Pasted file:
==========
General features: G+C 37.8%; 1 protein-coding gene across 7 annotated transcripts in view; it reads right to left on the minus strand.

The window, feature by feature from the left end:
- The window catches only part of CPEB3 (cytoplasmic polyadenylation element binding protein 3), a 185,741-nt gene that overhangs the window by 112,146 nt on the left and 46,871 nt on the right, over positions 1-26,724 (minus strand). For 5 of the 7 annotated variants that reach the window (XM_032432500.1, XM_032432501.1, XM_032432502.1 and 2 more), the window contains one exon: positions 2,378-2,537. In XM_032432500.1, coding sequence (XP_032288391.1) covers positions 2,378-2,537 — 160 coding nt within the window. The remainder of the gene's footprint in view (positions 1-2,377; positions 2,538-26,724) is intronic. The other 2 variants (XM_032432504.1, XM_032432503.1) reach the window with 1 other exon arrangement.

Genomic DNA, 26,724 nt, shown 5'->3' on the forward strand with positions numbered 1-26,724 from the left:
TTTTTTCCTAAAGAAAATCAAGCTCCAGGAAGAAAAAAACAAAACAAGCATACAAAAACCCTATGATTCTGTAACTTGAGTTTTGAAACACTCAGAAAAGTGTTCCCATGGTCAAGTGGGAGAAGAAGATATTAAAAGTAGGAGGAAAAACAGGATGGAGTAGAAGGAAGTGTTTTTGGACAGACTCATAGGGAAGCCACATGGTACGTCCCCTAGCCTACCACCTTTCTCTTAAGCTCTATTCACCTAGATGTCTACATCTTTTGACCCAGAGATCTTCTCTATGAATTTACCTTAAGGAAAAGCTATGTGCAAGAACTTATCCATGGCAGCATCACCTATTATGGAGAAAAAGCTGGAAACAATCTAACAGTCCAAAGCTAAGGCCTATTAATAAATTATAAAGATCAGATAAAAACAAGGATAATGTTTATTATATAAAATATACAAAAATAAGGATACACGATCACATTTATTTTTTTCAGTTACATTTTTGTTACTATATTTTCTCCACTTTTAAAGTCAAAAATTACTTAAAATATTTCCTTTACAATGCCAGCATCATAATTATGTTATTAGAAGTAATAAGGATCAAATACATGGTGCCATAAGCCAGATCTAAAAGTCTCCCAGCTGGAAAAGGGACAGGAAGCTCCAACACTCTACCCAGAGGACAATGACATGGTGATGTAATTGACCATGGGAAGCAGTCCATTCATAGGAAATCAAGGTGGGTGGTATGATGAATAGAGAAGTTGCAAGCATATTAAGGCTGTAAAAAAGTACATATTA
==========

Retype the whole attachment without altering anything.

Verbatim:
General features: G+C 37.8%; 1 protein-coding gene across 7 annotated transcripts in view; it reads right to left on the minus strand.

The window, feature by feature from the left end:
- The window catches only part of CPEB3 (cytoplasmic polyadenylation element binding protein 3), a 185,741-nt gene that overhangs the window by 112,146 nt on the left and 46,871 nt on the right, over positions 1-26,724 (minus strand). For 5 of the 7 annotated variants that reach the window (XM_032432500.1, XM_032432501.1, XM_032432502.1 and 2 more), the window contains one exon: positions 2,378-2,537. In XM_032432500.1, coding sequence (XP_032288391.1) covers positions 2,378-2,537 — 160 coding nt within the window. The remainder of the gene's footprint in view (positions 1-2,377; positions 2,538-26,724) is intronic. The other 2 variants (XM_032432504.1, XM_032432503.1) reach the window with 1 other exon arrangement.

Genomic DNA, 26,724 nt, shown 5'->3' on the forward strand with positions numbered 1-26,724 from the left:
TTTTTTCCTAAAGAAAATCAAGCTCCAGGAAGAAAAAAACAAAACAAGCATACAAAAACCCTATGATTCTGTAACTTGAGTTTTGAAACACTCAGAAAAGTGTTCCCATGGTCAAGTGGGAGAAGAAGATATTAAAAGTAGGAGGAAAAACAGGATGGAGTAGAAGGAAGTGTTTTTGGACAGACTCATAGGGAAGCCACATGGTACGTCCCCTAGCCTACCACCTTTCTCTTAAGCTCTATTCACCTAGATGTCTACATCTTTTGACCCAGAGATCTTCTCTATGAATTTACCTTAAGGAAAAGCTATGTGCAAGAACTTATCCATGGCAGCATCACCTATTATGGAGAAAAAGCTGGAAACAATCTAACAGTCCAAAGCTAAGGCCTATTAATAAATTATAAAGATCAGATAAAAACAAGGATAATGTTTATTATATAAAATATACAAAAATAAGGATACACGATCACATTTATTTTTTTCAGTTACATTTTTGTTACTATATTTTCTCCACTTTTAAAGTCAAAAATTACTTAAAATATTTCCTTTACAATGCCAGCATCATAATTATGTTATTAGAAGTAATAAGGATCAAATACATGGTGCCATAAGCCAGATCTAAAAGTCTCCCAGCTGGAAAAGGGACAGGAAGCTCCAACACTCTACCCAGAGGACAATGACATGGTGATGTAATTGACCATGGGAAGCAGTCCATTCATAGGAAATCAAGGTGGGTGGTATGATGAATAGAGAAGTTGCAAGCATATTAAGGCTGTAAAAAAGTACATATTA